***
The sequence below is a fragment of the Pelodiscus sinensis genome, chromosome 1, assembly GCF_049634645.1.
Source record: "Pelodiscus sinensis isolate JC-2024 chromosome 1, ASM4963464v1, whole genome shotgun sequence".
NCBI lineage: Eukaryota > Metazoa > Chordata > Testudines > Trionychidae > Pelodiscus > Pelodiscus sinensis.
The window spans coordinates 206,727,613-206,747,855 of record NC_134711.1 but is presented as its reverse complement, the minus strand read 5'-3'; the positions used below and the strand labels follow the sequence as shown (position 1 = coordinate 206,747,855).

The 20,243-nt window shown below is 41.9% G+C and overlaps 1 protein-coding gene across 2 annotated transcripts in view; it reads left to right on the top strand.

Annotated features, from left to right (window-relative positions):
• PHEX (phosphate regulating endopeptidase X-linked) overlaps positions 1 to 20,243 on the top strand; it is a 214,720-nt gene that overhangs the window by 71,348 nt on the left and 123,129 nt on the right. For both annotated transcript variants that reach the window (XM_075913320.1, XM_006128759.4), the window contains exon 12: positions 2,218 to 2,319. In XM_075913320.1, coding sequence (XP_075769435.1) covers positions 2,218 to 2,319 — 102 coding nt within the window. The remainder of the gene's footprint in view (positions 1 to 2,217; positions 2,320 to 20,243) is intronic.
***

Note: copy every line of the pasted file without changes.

The sequence below is a fragment of the Pelodiscus sinensis genome, chromosome 1, assembly GCF_049634645.1.
Source record: "Pelodiscus sinensis isolate JC-2024 chromosome 1, ASM4963464v1, whole genome shotgun sequence".
NCBI lineage: Eukaryota > Metazoa > Chordata > Testudines > Trionychidae > Pelodiscus > Pelodiscus sinensis.
The window spans coordinates 206,727,613-206,747,855 of record NC_134711.1 but is presented as its reverse complement, the minus strand read 5'-3'; the positions used below and the strand labels follow the sequence as shown (position 1 = coordinate 206,747,855).

The 20,243-nt window shown below is 41.9% G+C and overlaps 1 protein-coding gene across 2 annotated transcripts in view; it reads left to right on the top strand.

Annotated features, from left to right (window-relative positions):
• PHEX (phosphate regulating endopeptidase X-linked) overlaps positions 1 to 20,243 on the top strand; it is a 214,720-nt gene that overhangs the window by 71,348 nt on the left and 123,129 nt on the right. For both annotated transcript variants that reach the window (XM_075913320.1, XM_006128759.4), the window contains exon 12: positions 2,218 to 2,319. In XM_075913320.1, coding sequence (XP_075769435.1) covers positions 2,218 to 2,319 — 102 coding nt within the window. The remainder of the gene's footprint in view (positions 1 to 2,217; positions 2,320 to 20,243) is intronic.